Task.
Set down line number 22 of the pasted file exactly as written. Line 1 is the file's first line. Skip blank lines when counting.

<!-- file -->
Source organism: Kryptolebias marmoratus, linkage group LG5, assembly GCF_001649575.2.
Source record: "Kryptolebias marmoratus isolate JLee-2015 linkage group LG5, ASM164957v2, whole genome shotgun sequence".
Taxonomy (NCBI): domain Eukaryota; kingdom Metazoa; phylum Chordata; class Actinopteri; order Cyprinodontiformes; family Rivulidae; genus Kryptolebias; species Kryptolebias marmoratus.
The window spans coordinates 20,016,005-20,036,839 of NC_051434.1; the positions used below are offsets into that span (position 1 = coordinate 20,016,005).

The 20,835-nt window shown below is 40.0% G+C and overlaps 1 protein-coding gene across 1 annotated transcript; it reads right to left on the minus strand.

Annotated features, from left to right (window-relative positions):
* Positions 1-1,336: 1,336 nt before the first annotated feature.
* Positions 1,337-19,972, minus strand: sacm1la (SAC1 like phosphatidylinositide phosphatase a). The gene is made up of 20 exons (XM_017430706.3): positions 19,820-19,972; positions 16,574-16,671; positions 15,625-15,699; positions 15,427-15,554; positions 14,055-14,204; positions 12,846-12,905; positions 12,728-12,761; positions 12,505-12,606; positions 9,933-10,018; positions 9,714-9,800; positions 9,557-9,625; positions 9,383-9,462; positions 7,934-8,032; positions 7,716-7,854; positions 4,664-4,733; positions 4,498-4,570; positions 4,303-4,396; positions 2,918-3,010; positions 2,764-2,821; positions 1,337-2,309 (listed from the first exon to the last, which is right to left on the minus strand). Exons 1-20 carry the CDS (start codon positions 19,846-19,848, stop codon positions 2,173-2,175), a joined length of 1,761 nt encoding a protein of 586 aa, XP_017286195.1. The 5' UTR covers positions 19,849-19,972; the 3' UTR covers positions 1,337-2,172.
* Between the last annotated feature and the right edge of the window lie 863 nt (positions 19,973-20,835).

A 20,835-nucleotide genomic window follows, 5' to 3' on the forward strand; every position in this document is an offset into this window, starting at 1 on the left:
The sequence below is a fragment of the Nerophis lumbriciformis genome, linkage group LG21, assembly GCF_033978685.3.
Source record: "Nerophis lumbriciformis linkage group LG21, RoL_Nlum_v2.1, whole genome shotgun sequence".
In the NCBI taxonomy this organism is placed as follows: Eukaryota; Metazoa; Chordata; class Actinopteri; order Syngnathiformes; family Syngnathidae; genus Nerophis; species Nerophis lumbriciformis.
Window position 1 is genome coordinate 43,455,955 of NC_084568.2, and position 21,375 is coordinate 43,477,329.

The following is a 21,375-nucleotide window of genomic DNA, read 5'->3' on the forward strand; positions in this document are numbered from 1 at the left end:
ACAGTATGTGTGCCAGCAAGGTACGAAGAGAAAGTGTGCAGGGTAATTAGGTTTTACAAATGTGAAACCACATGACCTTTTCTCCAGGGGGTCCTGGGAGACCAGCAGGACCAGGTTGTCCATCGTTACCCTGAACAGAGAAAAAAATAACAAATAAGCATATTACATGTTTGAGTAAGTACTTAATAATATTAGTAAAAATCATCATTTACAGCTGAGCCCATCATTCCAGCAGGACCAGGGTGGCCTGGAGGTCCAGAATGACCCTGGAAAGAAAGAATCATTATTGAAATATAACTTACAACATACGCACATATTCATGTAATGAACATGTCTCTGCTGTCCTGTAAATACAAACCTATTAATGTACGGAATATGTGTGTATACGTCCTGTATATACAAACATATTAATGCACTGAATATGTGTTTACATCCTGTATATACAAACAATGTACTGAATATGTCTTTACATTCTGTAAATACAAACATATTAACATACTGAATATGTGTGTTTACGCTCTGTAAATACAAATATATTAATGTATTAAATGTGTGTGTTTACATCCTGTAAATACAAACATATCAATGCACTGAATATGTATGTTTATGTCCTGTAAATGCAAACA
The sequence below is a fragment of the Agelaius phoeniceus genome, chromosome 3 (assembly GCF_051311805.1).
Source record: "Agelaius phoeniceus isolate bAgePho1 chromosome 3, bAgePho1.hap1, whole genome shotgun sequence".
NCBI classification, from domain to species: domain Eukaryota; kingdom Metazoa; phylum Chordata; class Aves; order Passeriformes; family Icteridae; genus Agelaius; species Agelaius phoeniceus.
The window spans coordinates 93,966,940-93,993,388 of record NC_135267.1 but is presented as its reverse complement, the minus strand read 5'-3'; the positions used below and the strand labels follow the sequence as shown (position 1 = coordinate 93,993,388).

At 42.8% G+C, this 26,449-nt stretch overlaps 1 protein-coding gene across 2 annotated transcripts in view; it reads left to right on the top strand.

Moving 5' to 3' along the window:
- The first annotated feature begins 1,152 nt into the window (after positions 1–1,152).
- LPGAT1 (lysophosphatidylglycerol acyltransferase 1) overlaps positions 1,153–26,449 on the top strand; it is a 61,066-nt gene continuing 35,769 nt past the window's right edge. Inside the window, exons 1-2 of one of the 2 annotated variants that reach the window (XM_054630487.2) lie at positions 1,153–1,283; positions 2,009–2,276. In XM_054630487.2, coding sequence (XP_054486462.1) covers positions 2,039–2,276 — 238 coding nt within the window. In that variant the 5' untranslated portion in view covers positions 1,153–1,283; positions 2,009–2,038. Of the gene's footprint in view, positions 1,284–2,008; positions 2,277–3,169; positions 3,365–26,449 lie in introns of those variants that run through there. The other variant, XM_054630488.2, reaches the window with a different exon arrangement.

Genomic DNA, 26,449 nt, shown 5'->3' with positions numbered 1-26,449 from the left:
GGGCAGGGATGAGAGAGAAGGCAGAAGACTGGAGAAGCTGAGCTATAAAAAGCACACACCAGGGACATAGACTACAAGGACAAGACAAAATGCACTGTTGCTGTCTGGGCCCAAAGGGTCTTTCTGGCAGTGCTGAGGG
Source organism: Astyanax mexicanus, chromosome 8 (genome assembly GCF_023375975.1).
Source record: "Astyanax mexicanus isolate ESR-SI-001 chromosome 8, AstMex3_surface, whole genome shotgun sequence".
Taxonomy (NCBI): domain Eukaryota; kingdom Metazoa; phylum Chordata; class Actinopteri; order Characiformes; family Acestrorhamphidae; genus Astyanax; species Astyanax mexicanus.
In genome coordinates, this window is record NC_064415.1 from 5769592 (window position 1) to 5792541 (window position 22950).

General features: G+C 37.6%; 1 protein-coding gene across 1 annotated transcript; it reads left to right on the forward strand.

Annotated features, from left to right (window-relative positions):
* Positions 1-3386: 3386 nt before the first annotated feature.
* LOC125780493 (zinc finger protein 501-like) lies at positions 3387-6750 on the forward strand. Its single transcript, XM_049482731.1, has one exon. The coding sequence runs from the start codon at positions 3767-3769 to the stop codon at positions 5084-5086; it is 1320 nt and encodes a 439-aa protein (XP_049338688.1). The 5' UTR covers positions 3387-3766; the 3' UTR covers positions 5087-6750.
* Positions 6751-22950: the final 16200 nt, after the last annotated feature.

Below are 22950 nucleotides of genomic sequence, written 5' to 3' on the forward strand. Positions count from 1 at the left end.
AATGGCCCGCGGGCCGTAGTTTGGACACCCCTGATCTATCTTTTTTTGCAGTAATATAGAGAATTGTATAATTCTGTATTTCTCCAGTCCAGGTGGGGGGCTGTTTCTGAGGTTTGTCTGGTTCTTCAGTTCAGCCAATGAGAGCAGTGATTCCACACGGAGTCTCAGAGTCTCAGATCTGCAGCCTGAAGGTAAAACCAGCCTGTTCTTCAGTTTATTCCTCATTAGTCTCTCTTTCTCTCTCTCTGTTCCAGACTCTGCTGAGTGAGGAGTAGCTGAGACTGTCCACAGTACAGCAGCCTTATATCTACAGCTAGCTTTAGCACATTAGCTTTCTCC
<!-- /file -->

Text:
Moving 5' to 3' along the window: